The first ichthyosaurs swam through the primordial oceans in the early Triassic period about 250 million years ago. They had an elongated body and a relatively small head. But shortly before most of them became extinct some 200 million years ago (only the familiar dolphin-like species survived until 90 million years ago), they evolved into gigantic forms. With an estimated weight of 80 tons and a length of more than 20 meters, these prehistoric giants would have rivaled a sperm whale. However, they left scarcely any fossil remains - "why that is remains a great mystery to this day," stresses Prof. Dr. Martin Sander from the Section Paleontology at the Institute of Geosciences at the University of Bonn.
Folding of the Alps brought up fossils from the bottom of the sea
The finds now examined come from the Grisons (canton of Graubünden). Sander's colleague Dr. Heinz Furrer of the University of Zurich had recovered them together with students between 1976 and 1990 during geological mapping in the Kössen Formation. More than 200 million years before, the rock layers with the fossils still covered the seafloor. With the folding of the Alps, however, they had ended up at an altitude of 2,800 meters. "Maybe there are more rests of the giant sea creatures hidden beneath the glaciers," Sander hopes.
The paleontologist first held the fossilized bones in his hands three decades ago. At that time, he was still a doctoral student at the University of Zurich. In the meantime, the material had been somewhat forgotten. "Recently, though, more remains of giant ichthyosaurs have appeared," the researcher explains. "So it seemed worthwhile to us to analyze the Swiss finds again in more detail as well."
According to the study, the fossils come from three different animals that lived about 205 million years ago. From one of the ichthyosaurs, a vertebra is preserved together with ten rib fragments. Their sizes suggest that the reptile was probably 20 meters in length. In contrast, only a series of vertebrae were excavated from a second ichthyosaur. Comparison with better preserved skeletal finds suggests a length of about 15 meters.
"From our point of view, however, the tooth is particularly exciting," explains Sander. "Because this is huge by ichthyosaur standards: Its root was 60 millimeters in diameter - the largest specimen still in a complete skull to date was 20 millimeters and came from an ichthyosaur that was nearly 18 meters long." His colleague Heinz Furrer is delighted with the belated appreciation of the spectacular remains from the Swiss Alps: "The publication has confirmed that our finds at the time belonged to the world's longest ichthyosaur; with the thickest tooth found to date and the largest trunk vertebra in Europe!"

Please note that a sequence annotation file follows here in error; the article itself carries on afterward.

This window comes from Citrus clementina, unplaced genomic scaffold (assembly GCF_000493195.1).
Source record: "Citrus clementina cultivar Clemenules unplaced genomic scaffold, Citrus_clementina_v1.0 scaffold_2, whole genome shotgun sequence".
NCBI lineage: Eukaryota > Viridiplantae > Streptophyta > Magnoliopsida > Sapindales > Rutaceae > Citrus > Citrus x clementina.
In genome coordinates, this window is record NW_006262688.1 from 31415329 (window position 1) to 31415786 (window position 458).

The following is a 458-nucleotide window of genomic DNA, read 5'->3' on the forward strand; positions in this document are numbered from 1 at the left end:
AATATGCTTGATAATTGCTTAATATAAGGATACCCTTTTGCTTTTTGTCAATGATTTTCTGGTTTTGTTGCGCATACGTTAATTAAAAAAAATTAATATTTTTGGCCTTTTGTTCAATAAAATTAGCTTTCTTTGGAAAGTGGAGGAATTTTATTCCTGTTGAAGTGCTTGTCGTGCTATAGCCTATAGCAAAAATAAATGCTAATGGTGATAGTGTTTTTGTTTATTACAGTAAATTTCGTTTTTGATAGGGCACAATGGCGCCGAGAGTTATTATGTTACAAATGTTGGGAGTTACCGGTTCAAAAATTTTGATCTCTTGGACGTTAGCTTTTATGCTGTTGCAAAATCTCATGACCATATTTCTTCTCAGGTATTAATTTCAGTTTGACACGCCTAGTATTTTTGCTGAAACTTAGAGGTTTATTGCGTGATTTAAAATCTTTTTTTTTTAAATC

However, it is unlikely that the animals that populated the primordial oceans 205 million years ago were much longer than previously thought. "The tooth diameter cannot be used to directly infer the length of its owner," emphasizes paleontologist Martin Sander from Bonn. "Still, the find naturally raises questions."
Predators larger than a sperm whale are not really possible
This is because research assumes that extreme gigantism and a predatory lifestyle (which requires teeth) are incompatible. There is a reason why the largest animal of our time is toothless: the blue whale, which can be up to 30 meters long and weighs 150 tons. Next to it, the teeth-bearing sperm whale (20 meters and 50 tons) looks like an adolescent. While the blue whale filters tiny creatures from the water, the sperm whale is a perfect hunter. This means it requires a larger portion of the calories it consumes to fuel its muscles. "Marine predators therefore probably can't get much bigger than a sperm whale," Sander says.
It is thus possible that the tooth did not come from a particularly gigantic ichthyosaur - but from an ichthyosaur with particularly gigantic teeth.
The Section Paleontology of the Institute of Geosciences of the University of Bonn, the Paleontological Institute and Museum of the University of Zurich, and the Institute of Anatomy of the University of Bonn were involved in the study.
Publication: P. Martin Sander, Pablo Romero Pérez de Villar, Heinz Furrer and Tanja Wintrich: Giant Late Triassic ichthyosaurs from the Kössen Formation of the Swiss Alps and their paleobiological Implications. Journal of Vertebrate Paleontology, DOI: 10.1080/02724634.2021.2046017
Journal of Vertebrate Paleontology
Giant Late Triassic ichthyosaurs from the Kössen Formation of the Swiss Alps and their paleobiological Implications